Friedrich Steinle is professor of history of science at the Technical University of Berlin and president of the German Society for History of Science, Medicine, and Technology.
Alex Levine is professor of philosophy at the University of South Florida and editor of the journal Perspectives on Science. He is coauthor of From Man to Ape and Darwinistas He has published translations from German, French, and Spanish, including Paul Hoyningen-Huene’s Reconstructing Scientific Revolutions and Formal Logic: A Philosophical Approach.
Translated by Alex Levine
The nineteenth century was a formative period for electromagnetism and electrodynamics. Hans Christian Orsted’s groundbreaking discovery of the interaction between electricity and magnetism in 1820 inspired a wave of research, led to the science of electrodynamics, and resulted in the development of electromagnetic theory. Remarkably, in response, Andre-Marie Ampere and Michael Faraday developed two incompatible, competing theories. Although their approaches and conceptual frameworks were fundamentally different, together their work launched a technological revolution—laying the foundation for our modern scientific understanding of electricity—and one of the most important debates in physics, between electrodynamic action-at-a-distance and field theories.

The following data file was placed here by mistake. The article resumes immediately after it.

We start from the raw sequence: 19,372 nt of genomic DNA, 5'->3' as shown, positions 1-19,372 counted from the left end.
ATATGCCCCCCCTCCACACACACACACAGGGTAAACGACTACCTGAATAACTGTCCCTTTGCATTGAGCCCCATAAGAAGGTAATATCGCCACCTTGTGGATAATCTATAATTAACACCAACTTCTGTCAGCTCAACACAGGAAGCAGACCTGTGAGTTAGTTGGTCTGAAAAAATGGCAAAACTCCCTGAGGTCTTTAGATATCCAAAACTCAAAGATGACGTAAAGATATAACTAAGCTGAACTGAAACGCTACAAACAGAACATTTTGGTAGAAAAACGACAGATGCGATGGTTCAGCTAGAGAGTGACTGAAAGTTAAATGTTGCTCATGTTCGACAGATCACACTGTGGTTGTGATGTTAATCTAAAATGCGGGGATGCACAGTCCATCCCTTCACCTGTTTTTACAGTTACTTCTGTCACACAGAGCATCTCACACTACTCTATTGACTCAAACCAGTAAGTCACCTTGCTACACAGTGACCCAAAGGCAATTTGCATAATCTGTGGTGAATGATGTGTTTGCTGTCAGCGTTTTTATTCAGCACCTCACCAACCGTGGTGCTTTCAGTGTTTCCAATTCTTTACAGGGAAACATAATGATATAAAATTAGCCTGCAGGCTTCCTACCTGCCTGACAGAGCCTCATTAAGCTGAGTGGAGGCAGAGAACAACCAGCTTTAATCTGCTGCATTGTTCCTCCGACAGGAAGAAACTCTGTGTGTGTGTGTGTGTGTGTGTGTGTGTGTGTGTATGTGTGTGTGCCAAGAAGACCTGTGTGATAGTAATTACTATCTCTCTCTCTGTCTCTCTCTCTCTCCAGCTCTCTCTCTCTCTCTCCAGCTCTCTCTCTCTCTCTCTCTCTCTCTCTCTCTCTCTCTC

In this foundational study, Friedrich Steinle compares the influential work of Ampere and Faraday to reveal the prominent role of exploratory experimentation in the development of science. While this exploratory phase was responsible for decisive conceptual innovations, it has yet to be examined in such great detail. Focusing on Ampere’s and Faraday’s research practices, reconstructed from previously unknown archival materials, including laboratory notes, diaries, letters, and interactions with instrument makers, this book considers both the historic and epistemological basis of exploratory experimentation and its importance to scientific development.